Estimates of the wild population of the orang-utan, native to Indonesia, range from 15,000 – 50,000. The Bornean orang is classed as endangered whereas the declining numbers of its Sumatran kin make them critically endangered.
At the current rate of extinction, orang-utans are expected to be non-existent in the wild within the next 10 – 20 years.
At Chester Zoo, The Realm of the Red Ape is dedicated to raising awareness of the plight of the orang-utan. Home to both Sumatran and Bornean orang-utans, this section enables the public to admire the apes’ agile movements and watch in amazement as they demonstrate just how closely linked they are to the human race.
Posters and activity stations fill spaces between viewing windows highlighting the plight of the apes while we enjoy their entertaining qualities.
The zoo is part of an international breeding scheme, which involves loaning the breeding male apes to other zoos across Europe to strengthen the gene pool of the those in captivity.
Raising awareness and numbers of orangs in captivity is not all that the zoo does to help save the orang-utan; they are also involved in many conservation projects around the globe including the Kinabatangan Orang-utan Conservation Project and the Sumatran Orang-utan Conservation Programme (SOCP).
The SOCP run a unit which spreads conservation messages into villages close to important habitat areas in the province of Aceh, where the majority of wild orang-utans remain.
When these units visit these remote villages they often discover and confiscate pet orangs. Keeping an orang-utan as a pet is illegal but they bring a very high price on the black market.
The SOCP reintroduce these confiscated orangs to the safety of Bukit Tigapuluh National Park from its purpose-built quarantine centre.
Habitat destruction is by far the biggest threat to the future if the ‘Red Ape’. Their forest homes are destroyed for timber and conversion into palm oil plantations.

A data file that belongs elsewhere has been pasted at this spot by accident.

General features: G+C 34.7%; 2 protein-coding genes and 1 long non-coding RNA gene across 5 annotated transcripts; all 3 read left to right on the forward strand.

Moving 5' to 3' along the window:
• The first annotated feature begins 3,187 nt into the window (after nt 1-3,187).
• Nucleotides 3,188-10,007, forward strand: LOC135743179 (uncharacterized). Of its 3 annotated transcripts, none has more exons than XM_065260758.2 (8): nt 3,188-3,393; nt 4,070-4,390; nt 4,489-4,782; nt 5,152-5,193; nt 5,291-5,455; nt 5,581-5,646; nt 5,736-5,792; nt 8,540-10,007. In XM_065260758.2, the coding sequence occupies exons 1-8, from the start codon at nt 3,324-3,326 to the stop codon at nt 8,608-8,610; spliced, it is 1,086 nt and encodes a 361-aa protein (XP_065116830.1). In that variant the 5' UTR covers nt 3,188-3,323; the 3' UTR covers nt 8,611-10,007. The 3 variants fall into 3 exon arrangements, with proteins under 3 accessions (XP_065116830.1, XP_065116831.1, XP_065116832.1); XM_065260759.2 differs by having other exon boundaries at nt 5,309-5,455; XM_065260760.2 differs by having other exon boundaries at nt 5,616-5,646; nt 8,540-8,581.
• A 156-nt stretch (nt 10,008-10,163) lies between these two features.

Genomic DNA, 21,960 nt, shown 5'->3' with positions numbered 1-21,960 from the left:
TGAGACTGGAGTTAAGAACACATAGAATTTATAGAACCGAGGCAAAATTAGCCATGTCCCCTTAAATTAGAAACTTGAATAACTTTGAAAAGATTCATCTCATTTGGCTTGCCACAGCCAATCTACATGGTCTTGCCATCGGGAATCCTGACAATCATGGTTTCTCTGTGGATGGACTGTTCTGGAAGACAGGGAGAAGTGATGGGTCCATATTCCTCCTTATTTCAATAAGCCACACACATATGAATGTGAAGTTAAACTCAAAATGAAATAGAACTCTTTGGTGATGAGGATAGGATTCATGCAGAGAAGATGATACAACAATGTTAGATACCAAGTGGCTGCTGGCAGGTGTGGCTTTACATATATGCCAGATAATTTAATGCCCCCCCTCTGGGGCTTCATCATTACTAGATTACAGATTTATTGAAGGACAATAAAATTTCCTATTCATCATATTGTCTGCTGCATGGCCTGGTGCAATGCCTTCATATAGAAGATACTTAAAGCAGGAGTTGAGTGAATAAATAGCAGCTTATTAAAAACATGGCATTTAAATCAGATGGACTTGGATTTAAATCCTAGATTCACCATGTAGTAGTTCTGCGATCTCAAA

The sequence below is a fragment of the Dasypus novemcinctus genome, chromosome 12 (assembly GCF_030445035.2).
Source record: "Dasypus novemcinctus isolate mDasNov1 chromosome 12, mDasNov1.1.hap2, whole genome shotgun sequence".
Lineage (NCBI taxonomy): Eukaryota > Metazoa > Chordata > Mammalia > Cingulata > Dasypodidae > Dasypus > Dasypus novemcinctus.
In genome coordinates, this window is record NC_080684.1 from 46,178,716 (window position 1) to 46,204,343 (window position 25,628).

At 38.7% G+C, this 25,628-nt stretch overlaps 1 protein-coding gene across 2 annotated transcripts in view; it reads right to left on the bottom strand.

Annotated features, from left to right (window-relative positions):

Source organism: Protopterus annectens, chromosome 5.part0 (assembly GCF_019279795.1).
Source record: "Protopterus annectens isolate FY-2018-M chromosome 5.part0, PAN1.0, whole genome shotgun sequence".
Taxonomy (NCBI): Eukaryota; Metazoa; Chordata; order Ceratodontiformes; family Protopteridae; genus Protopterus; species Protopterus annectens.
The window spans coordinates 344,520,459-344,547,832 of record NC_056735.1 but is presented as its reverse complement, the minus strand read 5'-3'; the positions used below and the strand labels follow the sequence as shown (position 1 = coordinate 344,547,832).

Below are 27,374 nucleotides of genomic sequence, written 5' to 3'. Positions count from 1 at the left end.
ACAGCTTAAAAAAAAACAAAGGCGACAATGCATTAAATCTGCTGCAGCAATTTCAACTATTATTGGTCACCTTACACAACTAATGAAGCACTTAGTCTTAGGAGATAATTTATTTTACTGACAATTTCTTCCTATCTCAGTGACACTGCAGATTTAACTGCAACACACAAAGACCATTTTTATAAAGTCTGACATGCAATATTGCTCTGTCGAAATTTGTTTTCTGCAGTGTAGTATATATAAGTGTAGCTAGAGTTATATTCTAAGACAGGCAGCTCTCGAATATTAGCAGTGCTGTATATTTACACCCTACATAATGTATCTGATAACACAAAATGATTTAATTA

Indonesia recently entered the Guinness Book of World Records for having the fastest rate of deforestation in the world.
In 2000, the US imported more than $450million worth of timber from Indonesia, despite around 70% of Indonesian logging activity being illegal. Globally this illegal logging trade generates more than $20billion per year.
The Forest Stewardship Council (FSC) is an international organisation that promotes the responsible management of the world’s forests. By only buying products that timber products are accredited with the FSC logo (a small tree shaped marking, see photograph) we can ensure that our timber products are responsibly sourced rather than funding illegal trade from the orang-utan’s home.
How else can we help?
There are many other ways that we can help the plight of the orang-utan, here are a few…
- Visit the Zoo By visiting Chester Zoo, or other zoological gardens with conservation projects and paying the donation fee. This contributes to the money needed to look after captive animals and progress with conservation projects. The extra £1 (the amount depends on the zoo) goes directly to the Chester Zoo charity.
- Always report any suspicious pets If you suspect that a friend, neighbour, or someone you see on holiday is keeping a wild animal as a pet, report this to a local authority or conservation centre as soon as you can. Wherever you go on holiday, do not support the illegal pet trade even if you intend to ‘free’ the animal after purchase. The money only goes on to fuel more cruelty. Reporting the trader as soon as possible will help that animal and others in the future more.
- Old mobile phones and ink cartridges Chester Zoo recycle old mobiles and ink cartridges and all the proceeds made go straight to charity so take them with you on your next visit.
For more information and other ideas on how to help, visit http://www.chesterzoo.org.